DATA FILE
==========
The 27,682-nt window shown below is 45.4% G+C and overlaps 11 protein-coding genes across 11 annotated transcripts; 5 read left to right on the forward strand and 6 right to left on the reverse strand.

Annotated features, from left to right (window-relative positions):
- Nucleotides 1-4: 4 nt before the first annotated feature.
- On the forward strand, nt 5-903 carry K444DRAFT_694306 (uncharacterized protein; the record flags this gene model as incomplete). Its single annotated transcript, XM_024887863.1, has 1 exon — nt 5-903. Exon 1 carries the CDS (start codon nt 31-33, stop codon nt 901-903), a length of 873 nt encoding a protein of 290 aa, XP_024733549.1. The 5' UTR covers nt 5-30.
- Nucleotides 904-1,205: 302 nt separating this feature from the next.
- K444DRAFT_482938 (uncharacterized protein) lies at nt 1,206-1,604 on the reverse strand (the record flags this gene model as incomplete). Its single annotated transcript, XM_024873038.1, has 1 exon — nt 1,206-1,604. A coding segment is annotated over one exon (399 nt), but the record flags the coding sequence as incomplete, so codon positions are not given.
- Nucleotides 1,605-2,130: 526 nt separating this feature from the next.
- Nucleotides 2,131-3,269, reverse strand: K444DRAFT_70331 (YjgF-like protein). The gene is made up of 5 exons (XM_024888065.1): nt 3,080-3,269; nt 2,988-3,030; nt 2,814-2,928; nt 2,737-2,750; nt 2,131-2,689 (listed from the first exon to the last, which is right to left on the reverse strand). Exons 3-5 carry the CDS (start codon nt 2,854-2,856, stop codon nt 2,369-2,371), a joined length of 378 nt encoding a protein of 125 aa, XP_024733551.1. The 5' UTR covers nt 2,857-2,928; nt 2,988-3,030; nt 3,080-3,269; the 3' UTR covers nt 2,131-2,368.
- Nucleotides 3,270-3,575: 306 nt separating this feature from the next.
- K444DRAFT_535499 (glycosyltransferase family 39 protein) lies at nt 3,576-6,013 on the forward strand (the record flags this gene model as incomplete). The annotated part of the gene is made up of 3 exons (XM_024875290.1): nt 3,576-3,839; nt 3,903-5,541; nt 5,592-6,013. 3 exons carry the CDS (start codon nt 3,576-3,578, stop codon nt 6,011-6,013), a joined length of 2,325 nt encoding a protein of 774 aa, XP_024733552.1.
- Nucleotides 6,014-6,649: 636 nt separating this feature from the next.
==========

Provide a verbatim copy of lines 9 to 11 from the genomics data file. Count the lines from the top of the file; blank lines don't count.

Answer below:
- Nucleotides 3,270-3,575: 306 nt separating this feature from the next.
- K444DRAFT_535499 (glycosyltransferase family 39 protein) lies at nt 3,576-6,013 on the forward strand (the record flags this gene model as incomplete). The annotated part of the gene is made up of 3 exons (XM_024875290.1): nt 3,576-3,839; nt 3,903-5,541; nt 5,592-6,013. 3 exons carry the CDS (start codon nt 3,576-3,578, stop codon nt 6,011-6,013), a joined length of 2,325 nt encoding a protein of 774 aa, XP_024733552.1.
- Nucleotides 6,014-6,649: 636 nt separating this feature from the next.